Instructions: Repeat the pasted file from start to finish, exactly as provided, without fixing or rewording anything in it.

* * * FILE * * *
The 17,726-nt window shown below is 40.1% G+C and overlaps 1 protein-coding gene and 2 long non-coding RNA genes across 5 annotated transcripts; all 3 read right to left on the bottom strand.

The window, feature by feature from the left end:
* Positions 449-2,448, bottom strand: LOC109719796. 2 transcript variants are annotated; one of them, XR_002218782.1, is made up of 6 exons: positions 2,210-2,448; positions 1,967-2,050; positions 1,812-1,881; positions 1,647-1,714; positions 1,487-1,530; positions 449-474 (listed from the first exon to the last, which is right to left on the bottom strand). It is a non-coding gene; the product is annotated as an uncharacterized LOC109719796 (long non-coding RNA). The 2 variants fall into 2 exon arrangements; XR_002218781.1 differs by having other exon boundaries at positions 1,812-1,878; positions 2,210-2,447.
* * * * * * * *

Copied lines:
The 17,726-nt window shown below is 40.1% G+C and overlaps 1 protein-coding gene and 2 long non-coding RNA genes across 5 annotated transcripts; all 3 read right to left on the bottom strand.

The window, feature by feature from the left end:
* Positions 449-2,448, bottom strand: LOC109719796. 2 transcript variants are annotated; one of them, XR_002218782.1, is made up of 6 exons: positions 2,210-2,448; positions 1,967-2,050; positions 1,812-1,881; positions 1,647-1,714; positions 1,487-1,530; positions 449-474 (listed from the first exon to the last, which is right to left on the bottom strand). It is a non-coding gene; the product is annotated as an uncharacterized LOC109719796 (long non-coding RNA). The 2 variants fall into 2 exon arrangements; XR_002218781.1 differs by having other exon boundaries at positions 1,812-1,878; positions 2,210-2,447.